The Orrell Years looks at how one charismatic Lancastrian managed to drag Woodlands from obscurity to be the best league side in Yorkshire.
Ambitious Woodlands had moved from the Bradford Central League into senior league cricket in the Central Yorkshire League in 1994. They were making steady progress while biding their time for their next big league move.
Meanwhile, Saltaire had signed Tim Orrell in 1992, who had played for Lancashire Seconds, in the hope that he would win them enough matches to preserve their Division One status. It soon appeared that he was a top-drawer batsman and he put Saltaire on the map with some fine innings.
Although his style was to `take on’ the bowling, he managed run tallies of 746, 915, 849, and 919, and this alerted the big clubs.
For the start of the 1998 season, Woodlands ambitions had grown once more, and sights were set on further advancement with the joining of the Bradford League the eventual goal.
To this end, Woodlands made their most important signing in their history when they secured Tim Orrell from Saltaire as captain.
He immediately brought discipline to the team and set the standards for further progress.
Orrell had many memorable innings in the Central Yorkshire League, and none better than his remarkable innings of 150 against Methley.
He faced their South African fast bowler Mulligan George who was taking the league by storm, and he blasted him to every corner of Albert Terrace. It was always a case of the faster they come the faster they will go with Orrell, whose only Achilles heel with the bat was good class spin bowling.
By 1999, Woodlands had engaged Indian opening batsman Nanda Kishore, and he was joined by, Richard Spittlehouse, Simon Wood and Nicky Rushworth from Saltaire.
That season was the first indication that Woodlands were capable of going places when the club reached the final of the Heavy Woollen Cup, beating Hanging Heaton, Pudsey St Lawrence and Windhill on the way, only to be defeated in the final by Baildon.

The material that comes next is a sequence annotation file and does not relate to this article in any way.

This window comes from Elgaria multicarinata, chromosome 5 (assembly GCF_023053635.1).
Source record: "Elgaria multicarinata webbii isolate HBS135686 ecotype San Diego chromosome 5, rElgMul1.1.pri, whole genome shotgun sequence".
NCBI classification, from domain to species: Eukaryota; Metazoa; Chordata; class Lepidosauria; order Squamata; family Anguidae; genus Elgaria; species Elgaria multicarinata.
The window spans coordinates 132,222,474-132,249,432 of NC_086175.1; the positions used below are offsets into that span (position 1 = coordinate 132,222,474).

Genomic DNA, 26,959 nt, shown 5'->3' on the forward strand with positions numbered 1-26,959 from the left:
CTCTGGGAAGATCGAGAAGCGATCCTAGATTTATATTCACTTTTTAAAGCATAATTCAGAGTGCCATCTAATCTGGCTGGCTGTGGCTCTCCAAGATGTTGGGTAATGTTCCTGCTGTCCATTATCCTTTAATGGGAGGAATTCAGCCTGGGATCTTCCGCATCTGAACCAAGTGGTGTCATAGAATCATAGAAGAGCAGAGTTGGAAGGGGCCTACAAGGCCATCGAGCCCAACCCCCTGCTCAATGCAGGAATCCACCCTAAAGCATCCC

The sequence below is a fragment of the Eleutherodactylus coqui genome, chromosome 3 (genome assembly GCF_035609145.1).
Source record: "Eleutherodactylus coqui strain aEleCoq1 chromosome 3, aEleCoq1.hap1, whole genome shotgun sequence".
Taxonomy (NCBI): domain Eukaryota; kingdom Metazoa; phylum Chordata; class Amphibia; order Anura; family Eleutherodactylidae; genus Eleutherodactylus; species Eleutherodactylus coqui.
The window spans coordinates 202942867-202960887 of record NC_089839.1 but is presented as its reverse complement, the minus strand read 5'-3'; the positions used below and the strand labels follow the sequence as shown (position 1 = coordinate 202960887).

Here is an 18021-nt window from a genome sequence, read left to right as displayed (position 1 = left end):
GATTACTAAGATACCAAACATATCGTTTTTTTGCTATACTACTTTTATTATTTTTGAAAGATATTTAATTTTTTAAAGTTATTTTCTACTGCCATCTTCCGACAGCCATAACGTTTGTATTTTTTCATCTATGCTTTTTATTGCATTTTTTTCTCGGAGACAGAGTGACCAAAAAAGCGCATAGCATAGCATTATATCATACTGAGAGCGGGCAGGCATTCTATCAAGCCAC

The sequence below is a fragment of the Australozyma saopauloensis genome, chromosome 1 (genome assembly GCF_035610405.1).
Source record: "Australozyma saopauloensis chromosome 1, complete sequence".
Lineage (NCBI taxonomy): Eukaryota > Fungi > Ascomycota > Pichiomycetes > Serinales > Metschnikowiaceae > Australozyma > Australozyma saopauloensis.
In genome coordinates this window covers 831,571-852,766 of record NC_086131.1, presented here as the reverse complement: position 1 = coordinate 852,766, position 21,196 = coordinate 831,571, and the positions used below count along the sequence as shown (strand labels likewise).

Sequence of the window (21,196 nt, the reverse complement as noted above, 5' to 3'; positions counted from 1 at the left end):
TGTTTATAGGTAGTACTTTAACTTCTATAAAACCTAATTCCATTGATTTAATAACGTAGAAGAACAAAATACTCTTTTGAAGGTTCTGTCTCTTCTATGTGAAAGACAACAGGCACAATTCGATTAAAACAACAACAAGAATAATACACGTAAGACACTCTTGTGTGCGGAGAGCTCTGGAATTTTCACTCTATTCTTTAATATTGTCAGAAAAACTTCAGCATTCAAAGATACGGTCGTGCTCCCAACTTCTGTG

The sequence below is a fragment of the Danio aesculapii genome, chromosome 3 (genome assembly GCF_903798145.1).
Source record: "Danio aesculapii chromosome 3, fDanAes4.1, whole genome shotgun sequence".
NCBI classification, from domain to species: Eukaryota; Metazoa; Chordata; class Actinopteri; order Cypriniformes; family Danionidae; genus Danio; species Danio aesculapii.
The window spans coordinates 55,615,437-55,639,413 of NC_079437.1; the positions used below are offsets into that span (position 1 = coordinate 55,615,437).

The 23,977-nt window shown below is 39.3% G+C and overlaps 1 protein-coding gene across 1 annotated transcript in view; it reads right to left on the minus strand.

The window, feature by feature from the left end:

Orrell had spurred his side on and convinced them that they could compete at a higher level.
The club’s seven year tenure in the Central Yorkshire League was an invaluable grounding for their future years in the Bradford League.
By 2001, the club had finally achieved Bradford League status and celebrated by taking the Bowes Section of the Second Division, going through the season undefeated.
They possessed a team not only built for promotion, but also good enough to consolidate in the First Division for the following year.
Led by skipper Orrell, they had a fine array of talent in Russell Murray, Nicky Rushworth, Murphy Walwyn, Richard Spittlehouse and Sarfraz Ahmed. They set out to consolidate in the First Division in 2002 and they achieved that comfortably in eighth position.
The 2003 season saw the club achieve another milestone when they reached the Priestley Cup final for the first time. They were much fancied to win in the final playing Division Two opposition Bradford & Bingley at Wagon Lane and should have scored well in excess of their final score of 210-9.
Orrell had put Woodlands in a commanding position with a superb century which would have normally won the Man of the Match Award. It wasn’t to be as Richard Nichols guided Bradford & Bingley home by six wickets.
Woodlands had tasted the big time and it was obvious they would be back for more. In the league they enjoyed gentle progression to seventh place with Orrell being the star performer with 713 runs at 44.56 with a top score of 122*.
A signing that would prove to be inspired, was that of Chris Brice, who arrived from Cleckheaton with Richard Pyrah.
Clearly the big honours were just around the corner but in 2004 they realised just how far they had to go to overtake the mighty Pudsey Congs. They finished a highly credible fourth in the league with Orrell (725 runs) and Murray (736) leading the way with the bat, and Sarfraz storming to 70 wickets.
Sarfraz also proved his prowess with the bat taking the Fastest Fifty Trophy with an 18-ball innings. But, despite a magnificent run to the final of the Priestley Cup they met their match in no uncertain manner when they were defeated by the Congs by eight wickets.
Compensation of sorts was gratefully received when they won the Heavy Woollen Cup for the first time with a comfortable final victory over Spen Victoria by 36 runs at Liversedge. Naeem Khan outshone Sarfraz for once, taking a match winning 5-19.